When we talk about the cost of prescriptions, we usually refer to the price’s impact on each patient’s finances. But the reality is that the rising cost of prescriptions is impacting the patients directly affect and the entire healthcare system. What can patients and doctors do about the rising cost of prescriptions?
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A 2017 Consumer Reports Best Buy Drugs survey found that 25% of patients now pay more for their drugs than they ever paid before. And they also didn’t have time to plan for those price hikes. What’s more, 74% of affected patients say the cost increases were forced upon them when checking out and that they didn’t get a prior notice from their pharmacist, doctor, or insurance company. So it’s no surprise that 14% of patients say they’ve held onto a prescription because they couldn’t afford to refill it.
When patients aren’t fulfilling prescriptions, they aren’t getting full access to care, and health outcomes are in jeopardy. The high price of drugs is perhaps the biggest factor in prescription adherence. But what can be done about the rising cost of medicine? The answer is possibly more than you think, and healthcare providers can play a role in helping patients manage the burden.
Why Are Prescription Drug Prices so High?
Why are Americans paying more for the same prescription drugs now than they were before? What’s changed to cause even simple drugs like insulin to skyrocket? Unfortunately, the process of pricing prescription drugs is still very opaque, and it’s set by pharmaceutical companies, health insurers, and pharmacy benefit managers with no input from the people who provide care. None of the parties involved in prescription pricing seem to be interested in giving up their secrets either. Negotiations usually happen in closed-door meetings that neither physicians nor patients are privy to. Transparency isn’t everything, but if we can at least see the process as it happens, more can be done to intervene.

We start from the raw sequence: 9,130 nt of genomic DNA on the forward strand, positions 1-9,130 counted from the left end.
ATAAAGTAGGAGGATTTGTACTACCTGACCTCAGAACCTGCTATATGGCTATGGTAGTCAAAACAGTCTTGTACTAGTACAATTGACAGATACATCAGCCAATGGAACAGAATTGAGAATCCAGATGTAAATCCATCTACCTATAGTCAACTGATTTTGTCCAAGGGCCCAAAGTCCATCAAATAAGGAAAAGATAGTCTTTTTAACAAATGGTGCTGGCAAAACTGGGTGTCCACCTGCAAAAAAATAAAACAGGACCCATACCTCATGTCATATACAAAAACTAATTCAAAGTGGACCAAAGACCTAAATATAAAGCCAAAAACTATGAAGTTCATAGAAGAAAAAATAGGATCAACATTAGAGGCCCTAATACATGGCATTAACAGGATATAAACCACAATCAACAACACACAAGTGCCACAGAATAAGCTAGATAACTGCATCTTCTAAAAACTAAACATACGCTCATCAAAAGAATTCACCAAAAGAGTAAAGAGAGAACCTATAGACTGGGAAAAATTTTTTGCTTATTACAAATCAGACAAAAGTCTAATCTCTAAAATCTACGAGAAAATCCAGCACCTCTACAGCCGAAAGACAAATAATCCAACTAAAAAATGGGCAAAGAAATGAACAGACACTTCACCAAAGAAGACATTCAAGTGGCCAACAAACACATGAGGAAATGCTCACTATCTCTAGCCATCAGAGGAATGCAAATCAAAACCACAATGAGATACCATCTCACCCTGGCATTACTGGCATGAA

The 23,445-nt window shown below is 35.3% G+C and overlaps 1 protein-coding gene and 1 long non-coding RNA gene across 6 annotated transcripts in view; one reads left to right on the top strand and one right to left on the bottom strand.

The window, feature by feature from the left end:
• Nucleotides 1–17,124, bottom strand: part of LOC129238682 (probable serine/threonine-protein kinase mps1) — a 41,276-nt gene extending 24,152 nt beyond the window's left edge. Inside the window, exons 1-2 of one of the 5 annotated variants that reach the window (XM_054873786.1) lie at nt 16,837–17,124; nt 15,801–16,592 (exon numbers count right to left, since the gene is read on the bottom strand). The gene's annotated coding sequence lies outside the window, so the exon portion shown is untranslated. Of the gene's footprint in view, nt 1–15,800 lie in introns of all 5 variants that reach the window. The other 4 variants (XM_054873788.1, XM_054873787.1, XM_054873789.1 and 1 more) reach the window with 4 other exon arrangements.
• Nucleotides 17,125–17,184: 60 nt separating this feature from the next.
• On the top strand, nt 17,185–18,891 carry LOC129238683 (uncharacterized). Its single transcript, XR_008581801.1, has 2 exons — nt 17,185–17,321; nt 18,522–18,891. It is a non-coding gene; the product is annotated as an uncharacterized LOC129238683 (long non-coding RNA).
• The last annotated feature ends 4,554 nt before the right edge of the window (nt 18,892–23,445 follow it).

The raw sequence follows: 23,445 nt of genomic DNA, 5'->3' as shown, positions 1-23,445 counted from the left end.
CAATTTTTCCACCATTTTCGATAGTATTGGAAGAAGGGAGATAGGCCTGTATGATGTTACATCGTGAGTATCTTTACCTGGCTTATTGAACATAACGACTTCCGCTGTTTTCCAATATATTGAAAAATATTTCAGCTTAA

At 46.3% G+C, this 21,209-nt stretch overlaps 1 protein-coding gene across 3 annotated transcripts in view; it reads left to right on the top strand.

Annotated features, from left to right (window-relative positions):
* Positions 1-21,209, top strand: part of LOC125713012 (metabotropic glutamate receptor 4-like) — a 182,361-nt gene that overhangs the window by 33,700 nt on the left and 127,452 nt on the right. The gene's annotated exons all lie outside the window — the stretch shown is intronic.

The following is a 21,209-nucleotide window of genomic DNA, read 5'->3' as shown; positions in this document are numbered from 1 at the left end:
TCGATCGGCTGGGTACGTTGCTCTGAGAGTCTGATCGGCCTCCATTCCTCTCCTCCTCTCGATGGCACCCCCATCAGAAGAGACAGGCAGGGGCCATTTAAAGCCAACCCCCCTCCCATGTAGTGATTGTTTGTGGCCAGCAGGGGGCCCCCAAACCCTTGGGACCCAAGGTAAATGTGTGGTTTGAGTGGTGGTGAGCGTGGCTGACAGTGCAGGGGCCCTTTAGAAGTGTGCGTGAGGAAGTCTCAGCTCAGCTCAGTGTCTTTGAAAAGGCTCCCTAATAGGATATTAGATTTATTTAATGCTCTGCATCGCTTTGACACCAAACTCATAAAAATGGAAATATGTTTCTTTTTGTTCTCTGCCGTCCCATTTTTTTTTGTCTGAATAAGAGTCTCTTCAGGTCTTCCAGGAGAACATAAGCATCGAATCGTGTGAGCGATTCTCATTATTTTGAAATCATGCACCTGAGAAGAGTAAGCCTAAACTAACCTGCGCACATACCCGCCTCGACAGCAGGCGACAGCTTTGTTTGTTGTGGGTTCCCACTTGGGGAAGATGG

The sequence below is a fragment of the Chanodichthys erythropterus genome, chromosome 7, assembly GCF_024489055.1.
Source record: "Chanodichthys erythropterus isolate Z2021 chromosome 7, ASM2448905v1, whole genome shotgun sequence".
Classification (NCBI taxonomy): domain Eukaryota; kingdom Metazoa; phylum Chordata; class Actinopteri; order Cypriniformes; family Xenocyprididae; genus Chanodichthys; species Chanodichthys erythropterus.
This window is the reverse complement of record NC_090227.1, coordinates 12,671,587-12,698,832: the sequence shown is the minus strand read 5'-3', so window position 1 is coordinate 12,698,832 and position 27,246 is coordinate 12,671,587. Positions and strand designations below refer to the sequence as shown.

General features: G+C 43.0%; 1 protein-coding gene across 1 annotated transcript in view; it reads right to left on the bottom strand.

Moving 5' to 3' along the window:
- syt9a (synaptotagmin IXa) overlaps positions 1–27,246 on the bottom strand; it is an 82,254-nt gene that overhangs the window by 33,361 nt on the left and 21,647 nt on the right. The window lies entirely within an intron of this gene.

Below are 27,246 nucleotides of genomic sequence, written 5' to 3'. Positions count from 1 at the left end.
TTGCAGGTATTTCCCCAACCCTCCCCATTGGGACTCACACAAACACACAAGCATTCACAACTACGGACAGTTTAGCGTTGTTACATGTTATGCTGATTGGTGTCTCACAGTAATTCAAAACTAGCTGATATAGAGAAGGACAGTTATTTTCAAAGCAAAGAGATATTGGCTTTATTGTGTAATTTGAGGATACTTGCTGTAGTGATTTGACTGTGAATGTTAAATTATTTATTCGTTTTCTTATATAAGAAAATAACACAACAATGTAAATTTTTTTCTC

To shed light on the pricing process, the American Medical Association (AMA) launched the Truth in Rx campaign. The goal is to ensure that drug price transparency will become the norm by encouraging sweeping Congressional action. Unfortunately, despite agreement on both sides of the aisle, no federal legislation is currently forcing these price-setting parties to share their process with anyone.
In some cases, the states are taking the issue into their own hands: 37 states passed 60 separate drug-pricing laws in 2019 alone. One of the most popular laws across states was the targeting of the gag clauses that prevent pharmacy benefit managers from giving consumers their option, either for payment or lower-cost drugs. Again, these laws don’t automatically force drug prices down, but they force actors to be more transparent and expose their role in decision-making. When consumers have more knowledge, they have more power.
How Can Doctors Help Patients Better Afford Their Prescriptions?
Talking payment is fairly taboo: as a physician, your only role is to treat patients regardless of whether they can pay for your services. It’s the oath you took when you became a doctor. The problem is that a patient’s ability to pay directly impacts their health and your care. Patients who can’t fill the prescriptions you give them aren’t going to improve their health. As a result, patient outcomes and patient satisfaction won’t improve, which directly impacts your larger role as a physician and your practice’s day-to-day activities.